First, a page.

By Scott Brown
Pastor, First Baptist Church, Waverly
Focal Passage: Luke 18:9-17
James reminds us that, “God opposes the proud but gives grace to the humble.” This is a story of two very different men who come before God in prayer. Those listening would immediately recognize the characters, one a Pharisee and the other a tax collector.
Pharisees were respected with tax collectors being despised in Jewish society. The tax collector prays with humility, knowing that he is a wretched sinner desperate for mercy and hopeless without grace. He would not even look up but cries out to God for mercy.
The Pharisee stands alone and boasts before God and man the wonders of his own greatness. He was using public prayer as a brag sheet to make sure everyone knew how spiritual he was, though he wasn’t at all. He boasts of all the great things he has done for God and is even praising God that he is better than so many others, even the tax collector. Of the two, it is surprising which one truly understood prayer.
Genuine prayer is essential to Christian growth. As illustrated here, prayer develops a deeper sense of our dependence upon Christ. Spiritual growth, too, is not growing to need grace less, to need Him less, to need His mercy less. Spiritual growth is a deepening sense of our own continually desperate need for Him, His grace and mercy, His presence, His power in our lives. The tax collector recognized his need for Jesus.
The Pharisee was blinded by his own sense of self-righteousness and self-sufficiency. His own righteousness kept him blinded from seeing and receiving the righteousness of Christ. “Everyone who exalts himself will be humbled, but the one who humbles himself will be exalted.”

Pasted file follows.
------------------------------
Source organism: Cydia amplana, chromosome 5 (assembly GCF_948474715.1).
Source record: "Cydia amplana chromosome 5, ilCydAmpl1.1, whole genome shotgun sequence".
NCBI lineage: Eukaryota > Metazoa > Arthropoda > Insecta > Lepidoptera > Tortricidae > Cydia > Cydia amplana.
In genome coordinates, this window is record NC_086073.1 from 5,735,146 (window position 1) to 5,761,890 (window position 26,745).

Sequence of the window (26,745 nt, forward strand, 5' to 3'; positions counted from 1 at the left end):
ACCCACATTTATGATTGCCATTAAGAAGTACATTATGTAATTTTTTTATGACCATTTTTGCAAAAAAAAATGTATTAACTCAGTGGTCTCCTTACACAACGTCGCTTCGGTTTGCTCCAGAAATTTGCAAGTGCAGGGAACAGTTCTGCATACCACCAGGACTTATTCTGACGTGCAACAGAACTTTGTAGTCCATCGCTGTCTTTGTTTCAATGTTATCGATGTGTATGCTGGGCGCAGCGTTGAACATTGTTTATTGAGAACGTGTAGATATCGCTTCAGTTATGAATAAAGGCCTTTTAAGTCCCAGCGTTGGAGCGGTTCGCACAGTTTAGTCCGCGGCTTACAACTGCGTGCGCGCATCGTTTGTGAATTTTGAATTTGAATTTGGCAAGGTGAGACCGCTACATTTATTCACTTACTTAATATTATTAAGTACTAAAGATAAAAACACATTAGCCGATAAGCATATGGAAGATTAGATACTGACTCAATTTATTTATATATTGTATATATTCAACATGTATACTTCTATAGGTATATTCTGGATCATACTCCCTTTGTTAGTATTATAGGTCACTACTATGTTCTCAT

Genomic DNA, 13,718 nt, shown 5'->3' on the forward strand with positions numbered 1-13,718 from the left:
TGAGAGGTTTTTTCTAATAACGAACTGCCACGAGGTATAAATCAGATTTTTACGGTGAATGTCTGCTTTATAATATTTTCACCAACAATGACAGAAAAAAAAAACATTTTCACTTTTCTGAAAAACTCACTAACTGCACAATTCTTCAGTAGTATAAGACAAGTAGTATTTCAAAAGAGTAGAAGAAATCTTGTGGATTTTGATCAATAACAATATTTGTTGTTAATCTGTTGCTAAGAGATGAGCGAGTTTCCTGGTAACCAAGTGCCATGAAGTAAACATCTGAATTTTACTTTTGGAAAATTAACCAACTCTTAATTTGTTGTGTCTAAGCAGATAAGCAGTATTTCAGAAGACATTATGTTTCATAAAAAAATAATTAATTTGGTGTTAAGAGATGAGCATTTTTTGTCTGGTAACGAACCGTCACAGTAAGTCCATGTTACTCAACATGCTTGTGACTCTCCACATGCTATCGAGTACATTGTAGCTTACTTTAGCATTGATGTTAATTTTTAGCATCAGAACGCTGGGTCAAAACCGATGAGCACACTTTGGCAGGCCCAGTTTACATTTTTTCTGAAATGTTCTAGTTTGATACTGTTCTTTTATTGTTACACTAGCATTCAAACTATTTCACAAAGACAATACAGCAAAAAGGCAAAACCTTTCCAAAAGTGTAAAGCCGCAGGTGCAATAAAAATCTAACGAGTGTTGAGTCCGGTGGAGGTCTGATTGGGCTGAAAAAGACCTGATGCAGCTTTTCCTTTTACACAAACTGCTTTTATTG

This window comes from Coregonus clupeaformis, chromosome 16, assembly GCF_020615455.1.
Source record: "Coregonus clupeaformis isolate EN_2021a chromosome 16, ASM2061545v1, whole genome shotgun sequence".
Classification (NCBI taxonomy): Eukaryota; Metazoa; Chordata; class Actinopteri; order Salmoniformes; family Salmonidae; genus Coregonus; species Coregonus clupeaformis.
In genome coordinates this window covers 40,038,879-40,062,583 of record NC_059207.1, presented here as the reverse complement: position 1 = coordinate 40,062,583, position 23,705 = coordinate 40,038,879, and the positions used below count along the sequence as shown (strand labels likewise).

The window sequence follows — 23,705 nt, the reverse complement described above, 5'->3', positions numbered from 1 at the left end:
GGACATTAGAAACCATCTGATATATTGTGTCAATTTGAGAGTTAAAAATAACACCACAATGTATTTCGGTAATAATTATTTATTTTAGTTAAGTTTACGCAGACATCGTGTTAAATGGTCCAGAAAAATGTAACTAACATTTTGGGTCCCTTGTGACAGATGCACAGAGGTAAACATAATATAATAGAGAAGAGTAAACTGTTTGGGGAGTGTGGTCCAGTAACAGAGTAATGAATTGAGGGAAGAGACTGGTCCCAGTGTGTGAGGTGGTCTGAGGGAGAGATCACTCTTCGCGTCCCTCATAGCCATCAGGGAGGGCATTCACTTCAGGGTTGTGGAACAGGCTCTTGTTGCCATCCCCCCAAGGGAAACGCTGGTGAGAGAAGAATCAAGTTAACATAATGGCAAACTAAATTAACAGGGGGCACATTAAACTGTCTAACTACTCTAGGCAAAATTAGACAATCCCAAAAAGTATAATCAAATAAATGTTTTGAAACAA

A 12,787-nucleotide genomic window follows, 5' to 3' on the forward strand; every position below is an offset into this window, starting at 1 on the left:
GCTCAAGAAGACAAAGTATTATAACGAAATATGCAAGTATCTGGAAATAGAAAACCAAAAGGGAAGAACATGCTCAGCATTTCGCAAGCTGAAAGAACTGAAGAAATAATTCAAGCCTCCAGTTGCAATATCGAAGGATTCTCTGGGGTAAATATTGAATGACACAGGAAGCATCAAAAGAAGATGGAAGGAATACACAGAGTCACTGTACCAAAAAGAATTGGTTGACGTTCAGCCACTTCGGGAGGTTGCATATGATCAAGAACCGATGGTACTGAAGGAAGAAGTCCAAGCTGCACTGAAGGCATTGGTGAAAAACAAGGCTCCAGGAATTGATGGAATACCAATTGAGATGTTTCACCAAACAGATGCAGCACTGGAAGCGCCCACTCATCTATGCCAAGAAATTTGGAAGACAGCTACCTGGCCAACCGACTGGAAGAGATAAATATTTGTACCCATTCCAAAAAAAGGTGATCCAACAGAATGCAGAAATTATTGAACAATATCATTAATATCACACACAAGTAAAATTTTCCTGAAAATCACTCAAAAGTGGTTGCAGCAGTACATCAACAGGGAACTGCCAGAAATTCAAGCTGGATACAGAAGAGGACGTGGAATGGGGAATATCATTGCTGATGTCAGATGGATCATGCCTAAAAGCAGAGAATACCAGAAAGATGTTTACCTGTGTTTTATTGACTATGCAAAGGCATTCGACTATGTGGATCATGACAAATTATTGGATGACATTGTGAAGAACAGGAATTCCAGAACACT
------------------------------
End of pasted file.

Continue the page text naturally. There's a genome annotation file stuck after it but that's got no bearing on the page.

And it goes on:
Luke immediately follows with a story to further drive the point home. Jesus rebukes His disciples for rebuking the people after bringing children before Jesus.
He even holds them up as the example for the Christian life, “Whoever does not receive the kingdom of God like a child shall not enter it.” This could be a comment on a child’s ability to trust entirely by faith. Maybe, but it is most definitely a comment on an infant’s complete dependence on another. Infants can do almost nothing for themselves. They know they are entirely in need of mercy and unashamedly cry out for it.
As we grow and learn to become more independent in this life, we tend to also think we are less dependent on Christ. To the contrary, Jesus illustrates, we can only receive the kingdom like a small child. We must come to Jesus through faith and in utter dependence upon Him. We don’t then grow to ever need Him less but only to recognize our deep, constant need of Him even more. B&R